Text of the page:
The Shield or Escutcheon (from the Latin scutum) is the field or ground on which are represented the bearings or figures making up a coat of arms. Any shape may be adopted for the shield, except that in the case of a knight banneret the shield should be square and in the case of a woman it must take the form of a lozenge. The shape of the shield has varied according to the fashion of the age. In the earlier days of the adoption of devices on shields the shape was triangular and to the fact may no doubt be attributed the custom of heralds in placing the greater number of figures above and the smaller below, as three, two, one. A shield square and pointed at the bottom is one, which lends itself most readily to the quartering of arms. The shields of heralds, engravers, and printers however seldom bear any very near resemblance to the shield of the warrior actually used in warfare. The shield used by the Greeks and Romans, and sometimes called the Norman shield was cut straight at the top to protect the breast and shoulders, and shaped as a wedge towards the bottom for the easy wielding it in battle. The Amazonian pelta mentioned in the Æneid-"Ducit Amazonidum lunatis agmina peltis"--being of a half moon shape, gave free action to the right hand and was generally covered with the hide of beasts, on the whole rather resembling the Spanish target. The convex buckler sometimes found with curled ornamental border, was probably never used in warfare unless the object of the convex form was to glance off the javelin or other weapon thrown against it, but was probably the outcome of the imagination of the engraver of a later period.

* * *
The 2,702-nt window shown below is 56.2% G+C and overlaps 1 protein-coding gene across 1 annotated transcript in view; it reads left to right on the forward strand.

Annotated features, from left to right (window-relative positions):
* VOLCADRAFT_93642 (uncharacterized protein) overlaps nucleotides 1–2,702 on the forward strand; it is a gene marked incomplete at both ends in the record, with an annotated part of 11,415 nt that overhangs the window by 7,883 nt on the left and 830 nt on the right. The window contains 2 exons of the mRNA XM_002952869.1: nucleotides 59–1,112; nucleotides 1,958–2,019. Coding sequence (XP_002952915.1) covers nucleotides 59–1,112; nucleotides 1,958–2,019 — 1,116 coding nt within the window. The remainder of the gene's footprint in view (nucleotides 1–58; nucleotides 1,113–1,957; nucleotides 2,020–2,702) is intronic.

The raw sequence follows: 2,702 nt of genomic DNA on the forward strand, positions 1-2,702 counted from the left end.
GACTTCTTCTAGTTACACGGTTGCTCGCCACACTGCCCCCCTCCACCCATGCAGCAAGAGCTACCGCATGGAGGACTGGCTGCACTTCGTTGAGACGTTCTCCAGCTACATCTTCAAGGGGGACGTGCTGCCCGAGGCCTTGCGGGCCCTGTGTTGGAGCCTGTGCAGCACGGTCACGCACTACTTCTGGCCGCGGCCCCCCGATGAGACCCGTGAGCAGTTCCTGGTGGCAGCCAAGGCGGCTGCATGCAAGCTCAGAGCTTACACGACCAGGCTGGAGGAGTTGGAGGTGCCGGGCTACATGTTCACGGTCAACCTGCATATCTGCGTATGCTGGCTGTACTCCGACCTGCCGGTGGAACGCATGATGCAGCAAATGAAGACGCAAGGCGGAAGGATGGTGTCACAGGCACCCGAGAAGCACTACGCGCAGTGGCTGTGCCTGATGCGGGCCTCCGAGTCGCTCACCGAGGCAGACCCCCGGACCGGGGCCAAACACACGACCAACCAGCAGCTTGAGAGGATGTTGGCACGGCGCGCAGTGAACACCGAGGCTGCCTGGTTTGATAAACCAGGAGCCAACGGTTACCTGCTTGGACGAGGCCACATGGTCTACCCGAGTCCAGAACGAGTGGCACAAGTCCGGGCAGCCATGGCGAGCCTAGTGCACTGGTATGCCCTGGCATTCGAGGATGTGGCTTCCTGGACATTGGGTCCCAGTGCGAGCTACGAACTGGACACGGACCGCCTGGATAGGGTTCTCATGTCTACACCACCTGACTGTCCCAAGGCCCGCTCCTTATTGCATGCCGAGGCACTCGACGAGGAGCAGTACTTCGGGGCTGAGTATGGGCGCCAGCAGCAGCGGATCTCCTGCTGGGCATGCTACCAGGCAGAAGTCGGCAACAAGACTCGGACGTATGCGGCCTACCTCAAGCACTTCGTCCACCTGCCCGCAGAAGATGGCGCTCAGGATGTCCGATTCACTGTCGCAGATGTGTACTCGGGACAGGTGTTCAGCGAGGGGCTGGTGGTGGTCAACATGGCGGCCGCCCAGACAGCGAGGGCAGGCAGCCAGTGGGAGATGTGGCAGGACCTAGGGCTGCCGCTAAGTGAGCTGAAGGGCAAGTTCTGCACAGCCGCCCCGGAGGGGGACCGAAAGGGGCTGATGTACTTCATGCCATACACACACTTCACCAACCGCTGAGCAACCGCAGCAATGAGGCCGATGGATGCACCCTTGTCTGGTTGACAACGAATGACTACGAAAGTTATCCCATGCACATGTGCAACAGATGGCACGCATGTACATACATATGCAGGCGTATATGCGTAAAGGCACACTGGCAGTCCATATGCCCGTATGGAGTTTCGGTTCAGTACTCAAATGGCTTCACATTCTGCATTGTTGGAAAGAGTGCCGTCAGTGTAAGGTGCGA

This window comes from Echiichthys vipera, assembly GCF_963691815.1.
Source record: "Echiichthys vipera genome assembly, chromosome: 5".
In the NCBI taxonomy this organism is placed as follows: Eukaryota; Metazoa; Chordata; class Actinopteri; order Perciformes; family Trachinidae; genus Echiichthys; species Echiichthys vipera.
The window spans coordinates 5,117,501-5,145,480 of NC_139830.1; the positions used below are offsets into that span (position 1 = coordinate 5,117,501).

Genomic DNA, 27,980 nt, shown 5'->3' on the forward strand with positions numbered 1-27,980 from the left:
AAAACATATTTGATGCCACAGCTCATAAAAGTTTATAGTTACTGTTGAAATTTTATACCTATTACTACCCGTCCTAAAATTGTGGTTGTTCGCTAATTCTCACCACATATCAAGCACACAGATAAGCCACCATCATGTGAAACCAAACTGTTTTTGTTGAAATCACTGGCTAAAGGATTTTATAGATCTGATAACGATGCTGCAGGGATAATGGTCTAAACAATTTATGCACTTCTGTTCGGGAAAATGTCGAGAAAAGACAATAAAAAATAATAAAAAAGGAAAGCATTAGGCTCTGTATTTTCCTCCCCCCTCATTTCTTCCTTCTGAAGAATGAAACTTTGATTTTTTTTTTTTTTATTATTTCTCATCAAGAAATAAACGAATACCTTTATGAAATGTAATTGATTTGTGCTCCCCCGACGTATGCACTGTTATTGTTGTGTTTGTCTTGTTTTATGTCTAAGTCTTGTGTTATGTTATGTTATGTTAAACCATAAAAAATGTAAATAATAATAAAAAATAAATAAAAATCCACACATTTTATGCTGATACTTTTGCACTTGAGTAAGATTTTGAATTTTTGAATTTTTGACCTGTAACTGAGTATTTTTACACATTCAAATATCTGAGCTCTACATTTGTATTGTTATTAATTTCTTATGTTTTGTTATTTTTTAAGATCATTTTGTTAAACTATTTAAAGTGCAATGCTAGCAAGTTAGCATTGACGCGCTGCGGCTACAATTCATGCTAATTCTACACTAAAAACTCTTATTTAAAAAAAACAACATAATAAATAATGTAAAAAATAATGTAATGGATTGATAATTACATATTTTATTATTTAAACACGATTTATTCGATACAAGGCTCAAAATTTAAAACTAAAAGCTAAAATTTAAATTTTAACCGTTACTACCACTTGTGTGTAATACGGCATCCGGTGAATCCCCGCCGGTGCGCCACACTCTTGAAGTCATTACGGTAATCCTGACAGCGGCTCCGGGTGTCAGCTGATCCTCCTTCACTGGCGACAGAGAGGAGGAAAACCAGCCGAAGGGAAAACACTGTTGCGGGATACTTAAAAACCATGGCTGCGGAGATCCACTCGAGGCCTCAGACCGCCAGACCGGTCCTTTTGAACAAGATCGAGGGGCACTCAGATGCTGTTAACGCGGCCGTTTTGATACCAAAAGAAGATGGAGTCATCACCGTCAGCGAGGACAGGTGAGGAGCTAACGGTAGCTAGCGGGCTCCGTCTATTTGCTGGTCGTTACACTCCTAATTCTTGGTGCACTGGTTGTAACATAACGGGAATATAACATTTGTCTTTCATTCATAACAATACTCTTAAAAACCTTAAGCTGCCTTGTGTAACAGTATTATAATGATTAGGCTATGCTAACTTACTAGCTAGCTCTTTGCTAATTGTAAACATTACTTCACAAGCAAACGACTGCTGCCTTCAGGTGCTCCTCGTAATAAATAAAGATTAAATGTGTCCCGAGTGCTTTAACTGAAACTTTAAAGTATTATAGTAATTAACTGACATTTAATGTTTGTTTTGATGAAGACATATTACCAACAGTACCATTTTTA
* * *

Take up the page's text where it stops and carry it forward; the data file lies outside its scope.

The shield may be either one tincture or more than one; when there is one only, that is, when some one particular metal, colour, or fur is spread all over the surface or field, such a tincture is said to be predominant. But in shields, which have more than one tincture, as most have, the field is divided by partition lines, which according to their divers forms have various names.

Division Lines

The ways in which the shield may be divided are shown in the examples given on the accompanying Plate. Lines may be either straight or crooked. Straight lines are carried evenly through the shield and are of four different kinds, namely, perpendicular, horizontal, diagonal dexter, diagonal sinister. Crooked lines are those that are carried unevenly through the shield rising and falling. Twenty-four different kinds with their figures and names are shown on the accompanying Plate. The main reason why lines are used in heraldry is to difference bearings which would otherwise be identical; for a shield charged with a chief engrailed differs from one charged with a chief wavy or undy as much as if the one bore a cross and the other a saltier and so forth.

As the above mentioned lines serve also to divide the field it must be observed that if the division consist of two equal parts made by the perpendicular line, it is called per Pale; by the horizontal line, per Fesse; by the diagonal dexter, per Bend; by the diagonal sinister, per Bend sinister . If the Field be divided into four equal parts, by way of these lines, it is said to be quartered, which may be one of two ways:

      1. Quartered or per Cross, which is made by a perpendicular and horizontal line which crossing each other at the centre of the field divide it into four equal parts called quarters.

      2. Quartered or per Saltier, which is made by two diagonal lines, dexter and sinister crossing each other in the centre of the field and likewise dividing it into four equal parts.

        The shield is sometimes divided into a greater number of parts in order to place on it the arms of the several families to which one is allied, and in this case it is called a Genealogical Achievement. These divisions may consist of 6, 8, 12, 16, 50, or any number of quarters. A banner carried at the funeral of Viscountess Townshend in 1770 contained quarterings to the number of 160, and achievements with many hundred quarterings have been known.